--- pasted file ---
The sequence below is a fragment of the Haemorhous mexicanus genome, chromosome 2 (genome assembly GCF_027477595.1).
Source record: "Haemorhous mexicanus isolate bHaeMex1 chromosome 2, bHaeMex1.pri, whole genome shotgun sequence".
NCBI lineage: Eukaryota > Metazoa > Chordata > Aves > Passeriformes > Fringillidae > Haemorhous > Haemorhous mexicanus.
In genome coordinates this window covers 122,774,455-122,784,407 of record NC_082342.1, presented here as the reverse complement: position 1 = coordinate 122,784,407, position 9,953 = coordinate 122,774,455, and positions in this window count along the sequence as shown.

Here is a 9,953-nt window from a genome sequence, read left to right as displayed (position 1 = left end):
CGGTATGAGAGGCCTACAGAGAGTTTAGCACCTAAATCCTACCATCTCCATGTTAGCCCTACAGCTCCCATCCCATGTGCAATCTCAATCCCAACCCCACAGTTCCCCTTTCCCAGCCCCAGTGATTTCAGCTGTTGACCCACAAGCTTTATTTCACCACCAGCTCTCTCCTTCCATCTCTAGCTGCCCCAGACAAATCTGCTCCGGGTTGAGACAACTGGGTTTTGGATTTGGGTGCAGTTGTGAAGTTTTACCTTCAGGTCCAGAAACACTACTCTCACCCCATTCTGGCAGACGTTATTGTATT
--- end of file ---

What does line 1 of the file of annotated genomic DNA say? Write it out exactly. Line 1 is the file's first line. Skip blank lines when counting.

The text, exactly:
The sequence below is a fragment of the Haemorhous mexicanus genome, chromosome 2 (genome assembly GCF_027477595.1).